RUNAWAY by Eva Marie Cagley, Chapter 2 Continued:

In the last chapter, I had run away from home with my boyfriend, Basil at the age of sixteen. He was nineteen. We set out hitchhiking across the states from Waterloo, Iowa, to the present state of Batesville Missouri.

When we arrived in Batesville, Missouri, and went to the guy’s (driver) mother's house. I don’t recall his name, but he was tall with short black hair, and I would guess was middle-aged. When we met his mother, she was so nice. We told her we had nowhere to go. She offered us to stay there for a couple of weeks. Grandma was short as well, about my height. She wore her long gray hair up in a bun. She was dressed in bellbottom pants and a tie-dyed t-shirt. I remember thinking she looked cool. We told Rita’s grandmother we were married.

His daughter’s name was Rita, and she was 14 years old, shorter than me, probably four”10 with short brown hair and built like an eighteen-year-old. While she was fully developed, I, on the other hand, looked like a stick. She had a one-year-old boy baby boy. Rita and I hit it off well. Good, I had someone to talk to about how I was feeling. Grandma had taken Rita in when she became pregnant at the age of twelve. During those two weeks, Rita and I talked about the events leading us up to our meeting. She knew I was a runaway and had no idea where we were going. I remember going to the laundry matt with her a couple of times to wash clothes. Her mother had given me clothes that fit me, and I washed them along with Rita’s. We had walked to the laundry matt. Batesville was a small town, and everyone knew everyone there. Things were uneventful while there. We ate, watched television, and talked.

After about three weeks, Basil decided it was time to hit the road again. While in my mind I was reluctant to leave this now-familiar place, it was time to move on. I wrote a letter to my friend Luanne, the girl's house I ran from and dropped it in the mail the day we left with no return address. So, there would be no trace of me. That was the only contact I’d had with anyone in the last two weeks. I made no phone calls and only wrote that one letter letting her know I was okay. Much later, I found out my friend Luanne had given the letter to my dad. It was post-marked Batesville, Missouri. My dad and brother Bobby had come looking for me, but it was too late. I had left there two days prior. Bobby was the second oldest in the family. He looked the most like dad; I thought. They were both tall with black hair. He used to box golden gloves, so he was buff at the time. That’s why dad brought him along. He was twenty at the time. They had found Rita’s house by asking around at the laundry matt. As I said, it was a small town. The only one that knew I was running away from home was my brother Rory. I had confided in him before I left, but I’m sure he didn’t think I would go through with it. But I did. Rory was short like me with short dirt blonde hair never did anything wrong growing up, one year my senior. He was planning to go into the service once he turned eighteen. I had six brothers and two sisters, all still at home except my sister Theresa. She got out while the getting was good. And my brother Bobby had moved out as well.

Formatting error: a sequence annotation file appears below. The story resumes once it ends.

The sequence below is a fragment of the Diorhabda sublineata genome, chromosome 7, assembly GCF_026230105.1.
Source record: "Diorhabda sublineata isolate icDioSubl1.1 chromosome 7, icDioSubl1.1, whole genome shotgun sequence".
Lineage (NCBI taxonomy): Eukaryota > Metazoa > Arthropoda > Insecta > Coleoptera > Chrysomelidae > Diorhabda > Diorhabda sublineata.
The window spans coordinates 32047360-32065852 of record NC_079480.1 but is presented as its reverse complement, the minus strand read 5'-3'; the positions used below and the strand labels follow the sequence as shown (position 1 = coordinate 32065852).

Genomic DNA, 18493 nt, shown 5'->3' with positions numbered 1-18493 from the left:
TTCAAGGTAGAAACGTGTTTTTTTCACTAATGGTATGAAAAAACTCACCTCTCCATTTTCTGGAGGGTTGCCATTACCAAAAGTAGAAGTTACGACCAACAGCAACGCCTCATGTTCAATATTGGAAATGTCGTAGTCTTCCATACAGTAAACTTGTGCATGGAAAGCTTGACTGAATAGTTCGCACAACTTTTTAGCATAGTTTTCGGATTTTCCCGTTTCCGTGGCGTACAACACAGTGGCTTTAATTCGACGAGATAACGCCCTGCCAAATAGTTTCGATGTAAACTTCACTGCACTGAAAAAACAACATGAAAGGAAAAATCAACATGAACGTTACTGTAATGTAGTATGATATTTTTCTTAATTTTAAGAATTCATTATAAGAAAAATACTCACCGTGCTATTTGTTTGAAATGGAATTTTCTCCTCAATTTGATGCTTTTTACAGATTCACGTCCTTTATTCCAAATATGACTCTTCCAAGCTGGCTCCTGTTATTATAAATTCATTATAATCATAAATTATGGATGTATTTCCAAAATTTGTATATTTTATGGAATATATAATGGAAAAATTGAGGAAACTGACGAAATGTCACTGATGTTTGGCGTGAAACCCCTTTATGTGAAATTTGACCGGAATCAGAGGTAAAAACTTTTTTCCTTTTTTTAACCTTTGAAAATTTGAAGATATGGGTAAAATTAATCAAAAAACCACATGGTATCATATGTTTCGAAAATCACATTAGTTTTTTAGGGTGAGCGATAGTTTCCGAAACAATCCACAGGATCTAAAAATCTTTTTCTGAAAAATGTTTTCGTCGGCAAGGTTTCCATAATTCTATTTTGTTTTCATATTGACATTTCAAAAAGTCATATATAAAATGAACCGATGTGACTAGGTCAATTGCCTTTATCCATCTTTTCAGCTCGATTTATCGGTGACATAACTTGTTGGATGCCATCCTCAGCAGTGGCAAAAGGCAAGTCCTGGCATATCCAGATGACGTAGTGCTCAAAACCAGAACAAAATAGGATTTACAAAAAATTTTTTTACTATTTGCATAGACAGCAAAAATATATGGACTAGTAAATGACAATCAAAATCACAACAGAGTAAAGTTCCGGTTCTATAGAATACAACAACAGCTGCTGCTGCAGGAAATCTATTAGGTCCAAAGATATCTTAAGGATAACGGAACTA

Rita’s grandmother gave Basil fifty dollars and said that was all she could spare. We were rich. I left there feeling blessed and knowing I had made a lifelong friend. Back on the road again with thumbs out catching rides whenever we could, with the hope that it didn’t rain. It was springtime, and we were heading deeper south towards Arkansas. Basil continued to sit in the middle when we caught a ride and kept his trusty buck knife handy. We caught short rides, and I was really starting to get weary. “Where are we going?” I asked Basil. “We are going to some relations of mine in Arkansas,” he replied. I was nervous once again, being on the road and wishing I had stayed put at home, not knowing what was coming around the next bend. While I kept thinking about everyone and missing my brothers and sisters, I was still hell-bent I wasn’t going home to face the wrath of dad. I really hadn’t given too much thought to them worrying about me at the time. There was time for that later.


To Be Continued.

Eva Marie Cagley


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